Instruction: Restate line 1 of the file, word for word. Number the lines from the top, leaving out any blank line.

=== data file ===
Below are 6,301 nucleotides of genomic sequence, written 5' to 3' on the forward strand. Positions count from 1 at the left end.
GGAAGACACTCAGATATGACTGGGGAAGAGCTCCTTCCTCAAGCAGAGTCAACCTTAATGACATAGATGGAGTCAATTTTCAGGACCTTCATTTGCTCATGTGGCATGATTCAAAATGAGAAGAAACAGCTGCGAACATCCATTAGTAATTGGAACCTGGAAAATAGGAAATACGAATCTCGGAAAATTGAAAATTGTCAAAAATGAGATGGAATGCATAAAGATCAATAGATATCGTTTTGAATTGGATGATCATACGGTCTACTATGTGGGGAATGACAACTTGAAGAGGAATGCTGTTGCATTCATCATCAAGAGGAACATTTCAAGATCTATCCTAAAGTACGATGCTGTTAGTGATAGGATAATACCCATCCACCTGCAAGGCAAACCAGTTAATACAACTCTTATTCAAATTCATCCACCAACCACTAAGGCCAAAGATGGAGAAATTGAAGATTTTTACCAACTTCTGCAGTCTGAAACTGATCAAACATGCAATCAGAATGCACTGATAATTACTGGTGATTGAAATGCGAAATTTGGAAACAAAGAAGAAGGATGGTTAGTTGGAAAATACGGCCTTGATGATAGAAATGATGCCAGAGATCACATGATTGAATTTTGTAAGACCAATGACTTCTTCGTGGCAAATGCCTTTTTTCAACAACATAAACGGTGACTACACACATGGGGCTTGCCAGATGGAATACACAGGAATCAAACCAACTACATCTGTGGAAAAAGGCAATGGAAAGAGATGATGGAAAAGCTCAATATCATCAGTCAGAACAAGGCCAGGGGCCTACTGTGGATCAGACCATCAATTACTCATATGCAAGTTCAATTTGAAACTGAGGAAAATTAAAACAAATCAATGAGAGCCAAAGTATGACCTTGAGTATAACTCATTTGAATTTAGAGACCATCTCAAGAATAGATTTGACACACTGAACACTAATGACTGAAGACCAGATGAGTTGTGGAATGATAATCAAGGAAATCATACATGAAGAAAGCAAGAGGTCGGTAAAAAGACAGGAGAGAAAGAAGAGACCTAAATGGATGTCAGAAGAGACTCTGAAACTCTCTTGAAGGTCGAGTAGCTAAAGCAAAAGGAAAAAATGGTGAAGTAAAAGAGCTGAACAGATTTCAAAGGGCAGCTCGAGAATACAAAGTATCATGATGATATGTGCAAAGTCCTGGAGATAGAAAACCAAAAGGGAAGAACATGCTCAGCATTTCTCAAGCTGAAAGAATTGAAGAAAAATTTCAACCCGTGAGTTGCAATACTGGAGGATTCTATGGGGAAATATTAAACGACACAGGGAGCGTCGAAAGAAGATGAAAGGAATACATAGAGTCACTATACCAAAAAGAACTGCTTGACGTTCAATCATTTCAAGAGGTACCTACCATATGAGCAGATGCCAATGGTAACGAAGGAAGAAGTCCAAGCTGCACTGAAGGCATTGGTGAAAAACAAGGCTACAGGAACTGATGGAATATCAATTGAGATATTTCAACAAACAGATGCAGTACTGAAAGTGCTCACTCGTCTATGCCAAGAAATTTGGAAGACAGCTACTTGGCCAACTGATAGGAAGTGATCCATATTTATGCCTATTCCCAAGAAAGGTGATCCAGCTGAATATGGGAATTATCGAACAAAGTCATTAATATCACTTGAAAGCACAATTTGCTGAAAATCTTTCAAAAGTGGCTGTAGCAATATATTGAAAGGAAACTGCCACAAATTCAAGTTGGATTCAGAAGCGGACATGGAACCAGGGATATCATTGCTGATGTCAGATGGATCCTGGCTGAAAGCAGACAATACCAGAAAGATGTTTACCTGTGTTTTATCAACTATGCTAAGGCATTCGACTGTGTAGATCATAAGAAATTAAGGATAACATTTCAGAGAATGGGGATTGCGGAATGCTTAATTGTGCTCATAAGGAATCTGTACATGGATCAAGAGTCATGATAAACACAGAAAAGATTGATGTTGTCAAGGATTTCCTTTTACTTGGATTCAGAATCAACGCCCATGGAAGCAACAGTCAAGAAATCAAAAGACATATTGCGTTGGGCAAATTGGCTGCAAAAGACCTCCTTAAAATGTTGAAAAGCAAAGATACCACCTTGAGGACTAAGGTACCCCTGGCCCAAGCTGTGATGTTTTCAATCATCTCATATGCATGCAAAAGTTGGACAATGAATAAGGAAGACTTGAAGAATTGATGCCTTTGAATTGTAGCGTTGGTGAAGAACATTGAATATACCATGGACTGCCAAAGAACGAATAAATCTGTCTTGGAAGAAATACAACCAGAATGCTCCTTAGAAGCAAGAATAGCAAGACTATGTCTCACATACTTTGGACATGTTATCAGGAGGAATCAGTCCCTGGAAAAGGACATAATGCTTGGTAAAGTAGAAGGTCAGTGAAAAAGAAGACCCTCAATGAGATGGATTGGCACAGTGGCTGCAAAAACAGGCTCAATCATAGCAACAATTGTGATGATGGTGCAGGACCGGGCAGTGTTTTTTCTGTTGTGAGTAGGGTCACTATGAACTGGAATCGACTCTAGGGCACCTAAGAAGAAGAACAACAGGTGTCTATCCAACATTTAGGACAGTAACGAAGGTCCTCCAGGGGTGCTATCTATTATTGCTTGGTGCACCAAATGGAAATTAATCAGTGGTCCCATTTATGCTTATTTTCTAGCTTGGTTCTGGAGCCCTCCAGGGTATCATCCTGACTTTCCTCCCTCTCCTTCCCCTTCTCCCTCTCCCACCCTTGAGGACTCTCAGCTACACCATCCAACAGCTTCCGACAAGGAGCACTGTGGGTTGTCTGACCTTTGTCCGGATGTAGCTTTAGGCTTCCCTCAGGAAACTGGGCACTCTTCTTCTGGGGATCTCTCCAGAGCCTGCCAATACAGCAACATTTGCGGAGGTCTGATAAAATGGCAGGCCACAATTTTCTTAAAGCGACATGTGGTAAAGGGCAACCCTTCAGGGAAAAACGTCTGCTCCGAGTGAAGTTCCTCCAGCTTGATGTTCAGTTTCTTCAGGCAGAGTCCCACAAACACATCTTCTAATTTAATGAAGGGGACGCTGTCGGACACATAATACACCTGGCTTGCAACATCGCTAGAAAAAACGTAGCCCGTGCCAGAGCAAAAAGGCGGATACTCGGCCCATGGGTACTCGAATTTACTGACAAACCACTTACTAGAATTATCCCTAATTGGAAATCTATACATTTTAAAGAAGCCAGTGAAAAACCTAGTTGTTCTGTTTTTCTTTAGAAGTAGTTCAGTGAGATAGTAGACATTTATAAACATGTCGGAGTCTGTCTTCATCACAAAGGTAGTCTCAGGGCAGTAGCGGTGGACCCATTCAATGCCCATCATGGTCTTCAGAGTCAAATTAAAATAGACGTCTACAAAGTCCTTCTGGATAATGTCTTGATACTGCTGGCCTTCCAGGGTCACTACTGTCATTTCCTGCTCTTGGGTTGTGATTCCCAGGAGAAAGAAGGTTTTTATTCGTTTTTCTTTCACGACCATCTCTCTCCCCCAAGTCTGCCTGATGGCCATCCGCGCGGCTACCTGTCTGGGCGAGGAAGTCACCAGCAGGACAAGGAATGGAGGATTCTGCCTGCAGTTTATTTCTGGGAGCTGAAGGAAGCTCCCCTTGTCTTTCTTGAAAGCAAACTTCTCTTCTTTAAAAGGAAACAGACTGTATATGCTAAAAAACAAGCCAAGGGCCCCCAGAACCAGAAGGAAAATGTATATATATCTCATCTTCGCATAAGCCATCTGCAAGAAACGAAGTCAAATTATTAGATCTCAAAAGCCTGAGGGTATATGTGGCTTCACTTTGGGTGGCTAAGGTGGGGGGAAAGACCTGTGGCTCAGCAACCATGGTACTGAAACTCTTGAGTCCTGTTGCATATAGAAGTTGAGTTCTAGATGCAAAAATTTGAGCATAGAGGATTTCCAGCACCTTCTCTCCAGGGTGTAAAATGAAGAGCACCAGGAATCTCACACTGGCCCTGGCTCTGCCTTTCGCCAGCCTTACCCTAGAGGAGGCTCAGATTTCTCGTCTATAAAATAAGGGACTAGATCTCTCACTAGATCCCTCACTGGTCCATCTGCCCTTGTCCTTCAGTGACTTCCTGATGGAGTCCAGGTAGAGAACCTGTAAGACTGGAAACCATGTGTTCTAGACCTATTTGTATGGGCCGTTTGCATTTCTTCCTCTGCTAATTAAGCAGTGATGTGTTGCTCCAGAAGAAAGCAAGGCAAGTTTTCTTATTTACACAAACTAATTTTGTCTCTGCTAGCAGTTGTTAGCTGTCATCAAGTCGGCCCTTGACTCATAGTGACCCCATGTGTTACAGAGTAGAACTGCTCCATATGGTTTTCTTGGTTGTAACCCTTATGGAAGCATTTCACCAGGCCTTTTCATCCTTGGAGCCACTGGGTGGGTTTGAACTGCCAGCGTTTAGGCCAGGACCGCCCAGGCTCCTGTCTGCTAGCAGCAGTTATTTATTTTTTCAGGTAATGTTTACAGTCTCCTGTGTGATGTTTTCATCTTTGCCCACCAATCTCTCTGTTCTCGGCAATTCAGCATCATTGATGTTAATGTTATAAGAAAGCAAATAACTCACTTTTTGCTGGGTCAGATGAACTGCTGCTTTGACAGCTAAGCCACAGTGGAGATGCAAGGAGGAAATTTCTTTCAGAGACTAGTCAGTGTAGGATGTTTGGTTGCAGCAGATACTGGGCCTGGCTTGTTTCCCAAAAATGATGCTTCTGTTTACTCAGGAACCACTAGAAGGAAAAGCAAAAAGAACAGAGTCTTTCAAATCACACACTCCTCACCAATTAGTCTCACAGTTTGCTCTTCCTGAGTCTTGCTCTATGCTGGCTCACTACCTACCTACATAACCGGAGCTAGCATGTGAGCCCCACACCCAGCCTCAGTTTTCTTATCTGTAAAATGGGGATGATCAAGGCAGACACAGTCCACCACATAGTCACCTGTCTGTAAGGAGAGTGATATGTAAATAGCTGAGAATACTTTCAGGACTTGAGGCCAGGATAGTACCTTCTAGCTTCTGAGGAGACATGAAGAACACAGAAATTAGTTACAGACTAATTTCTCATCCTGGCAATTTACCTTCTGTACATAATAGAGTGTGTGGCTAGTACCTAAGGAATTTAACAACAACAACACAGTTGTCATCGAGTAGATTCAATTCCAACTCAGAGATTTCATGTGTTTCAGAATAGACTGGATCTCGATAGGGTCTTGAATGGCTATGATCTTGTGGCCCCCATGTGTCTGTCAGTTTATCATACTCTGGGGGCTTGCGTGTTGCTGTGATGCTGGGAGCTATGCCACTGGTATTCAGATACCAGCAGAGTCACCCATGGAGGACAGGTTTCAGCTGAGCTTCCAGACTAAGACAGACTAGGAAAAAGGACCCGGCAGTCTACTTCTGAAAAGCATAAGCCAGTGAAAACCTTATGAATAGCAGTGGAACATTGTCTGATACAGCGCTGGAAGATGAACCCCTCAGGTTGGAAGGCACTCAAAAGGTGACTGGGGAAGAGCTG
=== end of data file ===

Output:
Below are 6,301 nucleotides of genomic sequence, written 5' to 3' on the forward strand. Positions count from 1 at the left end.